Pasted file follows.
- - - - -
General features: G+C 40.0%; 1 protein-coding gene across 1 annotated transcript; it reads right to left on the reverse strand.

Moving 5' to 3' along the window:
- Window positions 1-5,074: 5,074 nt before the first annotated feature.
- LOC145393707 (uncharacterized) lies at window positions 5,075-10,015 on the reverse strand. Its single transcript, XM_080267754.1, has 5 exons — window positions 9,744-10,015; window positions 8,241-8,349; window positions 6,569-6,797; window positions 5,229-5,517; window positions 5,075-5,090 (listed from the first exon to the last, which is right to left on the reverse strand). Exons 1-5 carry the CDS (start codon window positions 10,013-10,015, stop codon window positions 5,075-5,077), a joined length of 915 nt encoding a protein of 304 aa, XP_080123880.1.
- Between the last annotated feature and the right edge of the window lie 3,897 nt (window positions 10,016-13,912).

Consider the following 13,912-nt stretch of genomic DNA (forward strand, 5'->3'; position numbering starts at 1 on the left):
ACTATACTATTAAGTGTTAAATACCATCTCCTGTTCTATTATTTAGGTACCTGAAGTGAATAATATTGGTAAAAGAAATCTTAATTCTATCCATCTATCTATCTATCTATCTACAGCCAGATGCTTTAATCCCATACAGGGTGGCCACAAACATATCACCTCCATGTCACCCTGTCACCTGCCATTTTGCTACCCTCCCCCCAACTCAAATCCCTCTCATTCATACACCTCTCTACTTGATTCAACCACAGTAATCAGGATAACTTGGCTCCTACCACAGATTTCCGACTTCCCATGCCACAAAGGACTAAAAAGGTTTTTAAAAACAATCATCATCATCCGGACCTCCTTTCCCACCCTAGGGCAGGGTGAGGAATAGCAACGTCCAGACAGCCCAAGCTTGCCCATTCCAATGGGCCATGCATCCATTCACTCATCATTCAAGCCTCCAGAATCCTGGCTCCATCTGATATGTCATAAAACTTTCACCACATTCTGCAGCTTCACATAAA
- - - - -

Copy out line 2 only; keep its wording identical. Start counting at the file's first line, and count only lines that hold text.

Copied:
Moving 5' to 3' along the window: